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The New Breed of Communists

"Gorbachev Factor"

In the struggle for power that ensued after Lenin’s death in January 1924, Stalin showed what it meant to rule over the apparatus. His position in the Secretariat allowed him to expand his base of support in localities and at the center by ousting his opponents and filling all more or less important posts with his own appointees. Stalin selected people who were personally loyal and obedient to him. At the same time, they tended to be leaders inclined to tough administrative methods. Most of them had joined the party during the civil war and had received their primary political schooling in the conditions of war communism. 

 

The new breed of Communists rejected the more liberal principles of the NEP, condemning them as deviations from a “true revolutionary path” to socialism. They wanted to build the new society quickly, relying on administrative pressure, military-style organization, and directives from above. These were the methods that had stood them in good stead in the postrevolutionary period of war communism and the civil war. What they lacked in education and culture was compensated by “revolutionary impatience”: the desire to achieve the cherished goal of socialism at one stroke, in one great leap, skipping intermediate stages. Their optimism was sustained by the belief in their class superiority, conferred on them by Marxism.

The interests of the rising new party-state bureaucracy came into conflict with those of the old political elite—the Bolshevik old guard. As a result, a power struggle ensued within the ruling Bolshevik oligarchy. Stalin’s elevation was due to his ability to promote the new ruling elite and express its interests. By relying on his cadres, he sought by every available means to undermine the authority of the more important of the Bolshevik leaders, who could be real or potential rivals in the struggle for power. He skillfully manipulated the party debate on the theory and practice of socialist construction, branding the views of his opponents as anti-Leninist.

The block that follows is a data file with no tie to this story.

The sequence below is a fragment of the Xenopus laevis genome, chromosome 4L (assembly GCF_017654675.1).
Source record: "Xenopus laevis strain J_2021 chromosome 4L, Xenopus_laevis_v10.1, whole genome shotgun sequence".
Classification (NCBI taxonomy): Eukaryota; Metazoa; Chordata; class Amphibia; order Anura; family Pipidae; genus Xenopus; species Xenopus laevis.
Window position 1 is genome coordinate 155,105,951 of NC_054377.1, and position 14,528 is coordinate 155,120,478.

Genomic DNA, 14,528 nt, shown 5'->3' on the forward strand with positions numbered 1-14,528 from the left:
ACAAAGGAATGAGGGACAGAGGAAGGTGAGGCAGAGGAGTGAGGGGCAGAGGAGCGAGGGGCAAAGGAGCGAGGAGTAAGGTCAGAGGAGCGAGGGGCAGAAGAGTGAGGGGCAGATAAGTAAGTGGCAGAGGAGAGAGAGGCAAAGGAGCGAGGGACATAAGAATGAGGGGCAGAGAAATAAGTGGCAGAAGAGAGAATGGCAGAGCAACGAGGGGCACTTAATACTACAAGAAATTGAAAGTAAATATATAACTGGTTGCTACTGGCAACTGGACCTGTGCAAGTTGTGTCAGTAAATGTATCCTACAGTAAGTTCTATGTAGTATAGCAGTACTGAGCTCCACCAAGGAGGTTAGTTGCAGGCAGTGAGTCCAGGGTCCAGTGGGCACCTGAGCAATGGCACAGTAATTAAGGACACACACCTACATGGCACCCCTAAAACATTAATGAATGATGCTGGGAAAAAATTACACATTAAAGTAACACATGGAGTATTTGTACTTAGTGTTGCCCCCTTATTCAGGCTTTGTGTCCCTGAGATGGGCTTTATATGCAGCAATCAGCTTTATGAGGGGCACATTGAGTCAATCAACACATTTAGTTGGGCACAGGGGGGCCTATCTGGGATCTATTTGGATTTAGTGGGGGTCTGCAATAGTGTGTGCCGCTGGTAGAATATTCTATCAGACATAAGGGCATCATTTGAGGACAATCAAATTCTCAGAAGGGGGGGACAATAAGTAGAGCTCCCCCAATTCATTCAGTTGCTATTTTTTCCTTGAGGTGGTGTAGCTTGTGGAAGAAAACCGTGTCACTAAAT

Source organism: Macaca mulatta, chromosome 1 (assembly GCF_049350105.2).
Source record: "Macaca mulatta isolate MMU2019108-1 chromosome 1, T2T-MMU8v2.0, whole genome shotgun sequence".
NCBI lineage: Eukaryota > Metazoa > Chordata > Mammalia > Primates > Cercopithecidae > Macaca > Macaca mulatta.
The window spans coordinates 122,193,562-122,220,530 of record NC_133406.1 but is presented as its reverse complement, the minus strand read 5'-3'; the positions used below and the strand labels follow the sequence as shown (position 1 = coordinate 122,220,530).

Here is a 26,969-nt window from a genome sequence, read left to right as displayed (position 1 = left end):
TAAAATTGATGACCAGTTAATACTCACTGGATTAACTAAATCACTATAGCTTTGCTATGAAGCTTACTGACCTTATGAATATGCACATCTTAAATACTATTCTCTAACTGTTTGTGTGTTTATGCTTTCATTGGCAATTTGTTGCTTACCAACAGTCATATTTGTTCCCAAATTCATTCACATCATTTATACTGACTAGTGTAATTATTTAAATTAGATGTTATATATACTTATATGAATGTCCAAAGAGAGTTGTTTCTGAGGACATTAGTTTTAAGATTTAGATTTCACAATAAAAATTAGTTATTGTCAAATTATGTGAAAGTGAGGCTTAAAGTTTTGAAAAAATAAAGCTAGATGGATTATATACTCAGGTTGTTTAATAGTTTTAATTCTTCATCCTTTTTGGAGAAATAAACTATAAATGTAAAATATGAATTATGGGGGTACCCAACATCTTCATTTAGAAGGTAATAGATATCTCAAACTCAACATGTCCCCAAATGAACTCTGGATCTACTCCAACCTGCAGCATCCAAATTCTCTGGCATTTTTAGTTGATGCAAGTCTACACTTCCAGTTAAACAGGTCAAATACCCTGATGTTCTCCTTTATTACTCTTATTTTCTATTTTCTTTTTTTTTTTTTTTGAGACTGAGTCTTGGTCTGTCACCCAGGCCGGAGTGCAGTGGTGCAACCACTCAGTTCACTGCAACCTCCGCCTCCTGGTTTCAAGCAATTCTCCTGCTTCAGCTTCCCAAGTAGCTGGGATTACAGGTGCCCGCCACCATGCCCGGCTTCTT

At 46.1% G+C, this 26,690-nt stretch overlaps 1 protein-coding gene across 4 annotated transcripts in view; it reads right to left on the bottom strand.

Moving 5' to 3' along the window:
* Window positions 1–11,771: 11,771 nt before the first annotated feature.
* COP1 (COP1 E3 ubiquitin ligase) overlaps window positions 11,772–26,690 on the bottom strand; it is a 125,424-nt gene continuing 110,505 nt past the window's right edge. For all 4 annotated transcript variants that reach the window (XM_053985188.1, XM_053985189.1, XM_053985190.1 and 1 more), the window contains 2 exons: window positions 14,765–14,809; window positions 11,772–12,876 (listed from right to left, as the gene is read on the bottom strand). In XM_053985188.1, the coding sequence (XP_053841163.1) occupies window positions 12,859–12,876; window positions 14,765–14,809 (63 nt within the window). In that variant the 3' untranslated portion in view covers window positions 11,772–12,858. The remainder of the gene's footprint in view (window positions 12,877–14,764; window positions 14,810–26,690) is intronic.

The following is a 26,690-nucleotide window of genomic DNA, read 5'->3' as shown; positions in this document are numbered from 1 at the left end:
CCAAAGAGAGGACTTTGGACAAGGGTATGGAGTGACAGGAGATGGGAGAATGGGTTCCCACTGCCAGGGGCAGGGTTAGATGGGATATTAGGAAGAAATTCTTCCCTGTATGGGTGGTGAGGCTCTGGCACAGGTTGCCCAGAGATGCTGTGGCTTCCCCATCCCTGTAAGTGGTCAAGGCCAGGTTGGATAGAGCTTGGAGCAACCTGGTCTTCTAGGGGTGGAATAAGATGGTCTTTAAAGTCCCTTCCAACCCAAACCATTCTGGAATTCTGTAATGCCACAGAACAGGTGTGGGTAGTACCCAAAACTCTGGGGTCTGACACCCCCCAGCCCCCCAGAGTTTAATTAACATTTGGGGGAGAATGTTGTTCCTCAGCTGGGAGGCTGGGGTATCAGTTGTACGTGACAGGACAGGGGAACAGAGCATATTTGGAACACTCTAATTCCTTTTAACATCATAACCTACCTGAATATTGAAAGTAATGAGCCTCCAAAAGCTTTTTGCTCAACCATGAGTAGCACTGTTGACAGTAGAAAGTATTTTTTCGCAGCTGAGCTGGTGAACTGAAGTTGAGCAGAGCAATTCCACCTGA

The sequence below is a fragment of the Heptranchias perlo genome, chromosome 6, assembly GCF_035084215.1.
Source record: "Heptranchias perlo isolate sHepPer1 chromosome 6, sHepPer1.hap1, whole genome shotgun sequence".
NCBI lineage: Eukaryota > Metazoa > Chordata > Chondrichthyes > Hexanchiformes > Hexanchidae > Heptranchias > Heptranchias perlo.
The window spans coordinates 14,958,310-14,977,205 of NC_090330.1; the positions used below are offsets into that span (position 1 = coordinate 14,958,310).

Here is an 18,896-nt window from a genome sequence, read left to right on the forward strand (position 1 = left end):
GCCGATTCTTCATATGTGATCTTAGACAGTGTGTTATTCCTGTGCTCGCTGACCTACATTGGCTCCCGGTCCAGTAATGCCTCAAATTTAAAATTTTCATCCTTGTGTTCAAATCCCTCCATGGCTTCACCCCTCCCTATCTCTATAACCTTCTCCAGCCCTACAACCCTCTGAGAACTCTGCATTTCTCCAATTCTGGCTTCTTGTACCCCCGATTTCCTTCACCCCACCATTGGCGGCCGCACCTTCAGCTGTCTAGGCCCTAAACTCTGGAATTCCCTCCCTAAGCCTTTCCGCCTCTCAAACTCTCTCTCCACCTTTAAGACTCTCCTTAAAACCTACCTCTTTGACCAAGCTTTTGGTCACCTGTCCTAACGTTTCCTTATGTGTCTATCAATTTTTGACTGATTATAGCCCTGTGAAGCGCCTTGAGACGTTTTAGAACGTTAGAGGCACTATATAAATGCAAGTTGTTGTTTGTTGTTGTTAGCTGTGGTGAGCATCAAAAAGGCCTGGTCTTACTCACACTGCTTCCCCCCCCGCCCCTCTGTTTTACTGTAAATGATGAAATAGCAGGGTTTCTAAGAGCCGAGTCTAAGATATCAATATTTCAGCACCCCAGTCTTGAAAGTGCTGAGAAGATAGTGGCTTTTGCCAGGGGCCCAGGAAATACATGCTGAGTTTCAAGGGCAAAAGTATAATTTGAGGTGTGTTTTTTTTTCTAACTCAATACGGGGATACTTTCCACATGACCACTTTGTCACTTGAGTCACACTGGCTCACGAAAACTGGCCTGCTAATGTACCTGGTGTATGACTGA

G. Zinoviev

This allowed him to revile and demote all outstanding party intellectuals, including Lev Trotsky (1879–1940), Grigory Zinoviev (1883–1936), Lev Kamenev (1883–1936), and Nicholas Bukharin (1888–1938). By the end of the 1920s, they would be removed from positions of power and their supporters purged from the party and state bodies and replaced wholesale by Stalin’s followers.

L. Kamenev

Stalinism is usually associated with the period of Soviet history that began in the early 1930s and led to the “great terror” in the second half of that decade. However, in many essentials Stalinism had been in evidence as early as 1926–27. Already at that time Stalin’s personal qualities and his unscrupulous politicking in the bid for absolute power had led to the emergence of a new kind of authoritarianism based on the characteristics of the evolving Soviet political system. The new regime claimed to be the dictatorship of the proletariat but was in effect a dictatorship of the party that was quickly transformed into a dictatorship of its central apparatus. In the late 1920s and early 1930s Stalin put the party and government apparatus under his undivided control and established a personal dictatorship.

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"Great Leap" to Socialism

 

Soviet Russia

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